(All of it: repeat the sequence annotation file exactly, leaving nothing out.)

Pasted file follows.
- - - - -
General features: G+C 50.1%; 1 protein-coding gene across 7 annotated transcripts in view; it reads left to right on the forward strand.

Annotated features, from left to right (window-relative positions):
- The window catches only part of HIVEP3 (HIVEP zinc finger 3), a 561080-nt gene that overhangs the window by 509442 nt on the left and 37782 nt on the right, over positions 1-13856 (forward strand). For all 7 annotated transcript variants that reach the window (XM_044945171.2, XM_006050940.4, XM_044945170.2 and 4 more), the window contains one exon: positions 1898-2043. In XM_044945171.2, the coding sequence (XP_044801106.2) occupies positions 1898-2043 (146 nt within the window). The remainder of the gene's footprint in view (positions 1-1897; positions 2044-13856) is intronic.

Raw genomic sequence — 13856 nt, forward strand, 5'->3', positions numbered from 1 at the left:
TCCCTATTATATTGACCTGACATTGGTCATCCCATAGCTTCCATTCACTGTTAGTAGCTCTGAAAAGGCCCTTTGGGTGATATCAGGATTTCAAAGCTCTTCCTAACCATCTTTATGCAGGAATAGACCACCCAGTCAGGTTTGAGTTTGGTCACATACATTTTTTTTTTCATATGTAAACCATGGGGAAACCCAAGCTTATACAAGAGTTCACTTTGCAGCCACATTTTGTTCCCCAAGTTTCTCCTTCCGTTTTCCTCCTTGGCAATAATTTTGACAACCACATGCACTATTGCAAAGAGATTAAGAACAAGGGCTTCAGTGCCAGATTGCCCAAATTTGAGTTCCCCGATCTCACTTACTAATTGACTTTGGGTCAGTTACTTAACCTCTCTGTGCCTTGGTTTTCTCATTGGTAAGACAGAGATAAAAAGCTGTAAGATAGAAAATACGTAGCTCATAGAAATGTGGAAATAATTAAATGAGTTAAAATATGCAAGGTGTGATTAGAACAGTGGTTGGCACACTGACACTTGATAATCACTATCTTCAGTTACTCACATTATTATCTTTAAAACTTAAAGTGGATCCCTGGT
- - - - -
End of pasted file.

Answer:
General features: G+C 50.1%; 1 protein-coding gene across 7 annotated transcripts in view; it reads left to right on the forward strand.

Annotated features, from left to right (window-relative positions):
- The window catches only part of HIVEP3 (HIVEP zinc finger 3), a 561080-nt gene that overhangs the window by 509442 nt on the left and 37782 nt on the right, over positions 1-13856 (forward strand). For all 7 annotated transcript variants that reach the window (XM_044945171.2, XM_006050940.4, XM_044945170.2 and 4 more), the window contains one exon: positions 1898-2043. In XM_044945171.2, the coding sequence (XP_044801106.2) occupies positions 1898-2043 (146 nt within the window). The remainder of the gene's footprint in view (positions 1-1897; positions 2044-13856) is intronic.

Raw genomic sequence — 13856 nt, forward strand, 5'->3', positions numbered from 1 at the left:
TCCCTATTATATTGACCTGACATTGGTCATCCCATAGCTTCCATTCACTGTTAGTAGCTCTGAAAAGGCCCTTTGGGTGATATCAGGATTTCAAAGCTCTTCCTAACCATCTTTATGCAGGAATAGACCACCCAGTCAGGTTTGAGTTTGGTCACATACATTTTTTTTTTCATATGTAAACCATGGGGAAACCCAAGCTTATACAAGAGTTCACTTTGCAGCCACATTTTGTTCCCCAAGTTTCTCCTTCCGTTTTCCTCCTTGGCAATAATTTTGACAACCACATGCACTATTGCAAAGAGATTAAGAACAAGGGCTTCAGTGCCAGATTGCCCAAATTTGAGTTCCCCGATCTCACTTACTAATTGACTTTGGGTCAGTTACTTAACCTCTCTGTGCCTTGGTTTTCTCATTGGTAAGACAGAGATAAAAAGCTGTAAGATAGAAAATACGTAGCTCATAGAAATGTGGAAATAATTAAATGAGTTAAAATATGCAAGGTGTGATTAGAACAGTGGTTGGCACACTGACACTTGATAATCACTATCTTCAGTTACTCACATTATTATCTTTAAAACTTAAAGTGGATCCCTGGT